With this development, the two-party system came into being, shared between the P.N.M. with its ‘African’ support and the D.L.P. with its ‘Indian’ base. The D.L.P. was successful in the federal elections. However, times were changing. Despite Bhadase’s popularity and his influence on the East Indian masses, the younger generation of educated and enlightened groups found him to be an embarrassing leader. He was uneducated and no match for Dr. Eric Williams. They thought that Bhadase’s manners crude and his methods suspicious.
To match the intellectual glamour of Dr. Williams, a section of the D.L.P. looked for leadership elsewhere, as the old “chief” had become less effective and increasingly unwell. The D.L.P. was divided upon itself during this period (as in later years) and A.P.T. James of Tobago took the helm.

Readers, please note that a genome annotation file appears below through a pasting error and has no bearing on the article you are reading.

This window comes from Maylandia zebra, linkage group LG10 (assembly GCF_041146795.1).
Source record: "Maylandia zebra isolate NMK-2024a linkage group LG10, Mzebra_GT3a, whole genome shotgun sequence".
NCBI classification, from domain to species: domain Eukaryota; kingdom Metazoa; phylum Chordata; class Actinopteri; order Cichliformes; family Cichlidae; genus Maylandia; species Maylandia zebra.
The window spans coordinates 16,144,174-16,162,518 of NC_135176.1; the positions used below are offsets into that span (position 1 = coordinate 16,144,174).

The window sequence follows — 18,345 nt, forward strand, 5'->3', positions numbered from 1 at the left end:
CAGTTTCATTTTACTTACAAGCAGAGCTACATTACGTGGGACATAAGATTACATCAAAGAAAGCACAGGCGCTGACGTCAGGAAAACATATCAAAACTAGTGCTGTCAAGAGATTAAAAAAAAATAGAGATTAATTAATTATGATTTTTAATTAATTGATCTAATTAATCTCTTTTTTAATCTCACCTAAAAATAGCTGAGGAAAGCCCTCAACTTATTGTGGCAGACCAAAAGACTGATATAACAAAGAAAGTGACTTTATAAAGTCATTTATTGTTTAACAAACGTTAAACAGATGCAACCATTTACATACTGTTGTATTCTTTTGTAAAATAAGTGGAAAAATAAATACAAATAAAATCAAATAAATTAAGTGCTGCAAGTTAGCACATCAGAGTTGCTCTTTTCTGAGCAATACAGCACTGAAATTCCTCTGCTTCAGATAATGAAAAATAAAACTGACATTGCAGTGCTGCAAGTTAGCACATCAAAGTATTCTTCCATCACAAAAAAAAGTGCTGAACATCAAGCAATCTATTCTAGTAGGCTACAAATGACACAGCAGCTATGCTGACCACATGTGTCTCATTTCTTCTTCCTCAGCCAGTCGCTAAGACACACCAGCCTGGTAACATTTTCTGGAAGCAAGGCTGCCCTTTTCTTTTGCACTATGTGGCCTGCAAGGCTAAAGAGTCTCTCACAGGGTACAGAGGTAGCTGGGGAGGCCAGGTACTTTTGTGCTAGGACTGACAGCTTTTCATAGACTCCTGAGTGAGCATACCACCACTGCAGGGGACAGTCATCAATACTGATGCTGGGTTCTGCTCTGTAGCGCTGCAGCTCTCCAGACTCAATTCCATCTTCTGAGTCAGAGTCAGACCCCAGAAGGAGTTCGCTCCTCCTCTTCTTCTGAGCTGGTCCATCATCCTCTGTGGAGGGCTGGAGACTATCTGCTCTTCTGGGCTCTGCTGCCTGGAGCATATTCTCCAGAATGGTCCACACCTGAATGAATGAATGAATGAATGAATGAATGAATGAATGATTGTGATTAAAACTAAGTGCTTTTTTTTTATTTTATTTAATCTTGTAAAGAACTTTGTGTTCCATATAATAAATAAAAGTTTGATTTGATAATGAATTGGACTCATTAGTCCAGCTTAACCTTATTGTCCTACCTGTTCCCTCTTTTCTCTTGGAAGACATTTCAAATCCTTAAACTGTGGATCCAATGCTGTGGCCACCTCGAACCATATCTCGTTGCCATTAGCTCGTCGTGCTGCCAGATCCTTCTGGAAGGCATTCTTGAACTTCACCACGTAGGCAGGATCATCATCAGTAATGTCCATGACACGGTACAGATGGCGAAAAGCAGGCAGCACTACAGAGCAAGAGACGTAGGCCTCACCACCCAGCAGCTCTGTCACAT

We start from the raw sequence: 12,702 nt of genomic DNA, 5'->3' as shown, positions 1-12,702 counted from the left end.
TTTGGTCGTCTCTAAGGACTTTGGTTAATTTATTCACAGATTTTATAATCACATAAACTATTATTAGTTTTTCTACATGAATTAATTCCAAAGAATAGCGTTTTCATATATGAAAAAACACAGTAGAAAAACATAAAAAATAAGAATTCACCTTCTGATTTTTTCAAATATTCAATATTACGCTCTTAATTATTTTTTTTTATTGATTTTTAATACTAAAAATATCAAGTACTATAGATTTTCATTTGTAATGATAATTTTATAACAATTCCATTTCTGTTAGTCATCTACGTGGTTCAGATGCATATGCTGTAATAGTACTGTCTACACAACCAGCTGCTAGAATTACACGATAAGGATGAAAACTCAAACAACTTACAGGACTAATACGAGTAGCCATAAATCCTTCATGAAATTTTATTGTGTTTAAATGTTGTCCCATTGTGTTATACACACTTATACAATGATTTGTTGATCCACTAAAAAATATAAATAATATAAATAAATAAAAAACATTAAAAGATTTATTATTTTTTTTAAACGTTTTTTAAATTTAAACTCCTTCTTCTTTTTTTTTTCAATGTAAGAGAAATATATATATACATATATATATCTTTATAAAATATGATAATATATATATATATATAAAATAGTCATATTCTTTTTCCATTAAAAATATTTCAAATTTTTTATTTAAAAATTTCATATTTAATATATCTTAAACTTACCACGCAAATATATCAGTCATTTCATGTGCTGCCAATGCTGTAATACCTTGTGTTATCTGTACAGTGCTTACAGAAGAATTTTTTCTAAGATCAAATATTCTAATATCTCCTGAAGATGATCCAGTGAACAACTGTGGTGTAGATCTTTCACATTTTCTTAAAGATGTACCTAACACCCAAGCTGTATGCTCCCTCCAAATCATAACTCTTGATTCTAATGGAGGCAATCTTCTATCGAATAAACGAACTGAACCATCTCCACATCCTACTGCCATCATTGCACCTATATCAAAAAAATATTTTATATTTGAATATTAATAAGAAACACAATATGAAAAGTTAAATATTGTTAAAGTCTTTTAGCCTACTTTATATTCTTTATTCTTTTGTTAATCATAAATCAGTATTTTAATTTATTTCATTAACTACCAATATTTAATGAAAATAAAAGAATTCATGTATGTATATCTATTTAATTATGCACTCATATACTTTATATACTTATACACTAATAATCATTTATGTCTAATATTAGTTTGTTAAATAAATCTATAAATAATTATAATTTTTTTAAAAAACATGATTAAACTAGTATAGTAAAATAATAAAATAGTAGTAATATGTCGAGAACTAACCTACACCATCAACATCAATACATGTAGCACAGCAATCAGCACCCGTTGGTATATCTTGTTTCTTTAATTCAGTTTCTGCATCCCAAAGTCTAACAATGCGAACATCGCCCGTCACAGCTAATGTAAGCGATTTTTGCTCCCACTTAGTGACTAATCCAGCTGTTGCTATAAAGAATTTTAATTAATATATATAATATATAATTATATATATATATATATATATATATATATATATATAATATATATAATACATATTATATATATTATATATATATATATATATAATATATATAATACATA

He too was no match either for the brilliance or eloquence of Dr. Eric Williams. During this period, there were many defections to the P.N.M., as both Christian and Muslim intellectuals crossed over to the winning side. The D.L.P. leadership passed to Dr. Rudranath Capildeo, a staunch Sanatanist Hindu. Dr. Capildeo, like Dr. Williams, was an island scholarship winner. He had earned his Ph.D. from London University. He was an acknowledged mathematician and physicist. It was felt that if Dr. Capildeo headed the D.L.P., he would be able, together East Indian intellectuals and professionals, to exert enough influence on the rural masses to achieve cohesion as well as satisfy non-Indians alienated from the P.N.M. with the intellectual capacity they wanted. Despite fierce factional fighting between the Bhadase supporters and the young intellectuals, concern of another P.N.M. victory eventually forced the closing of the ranks behind the new leader.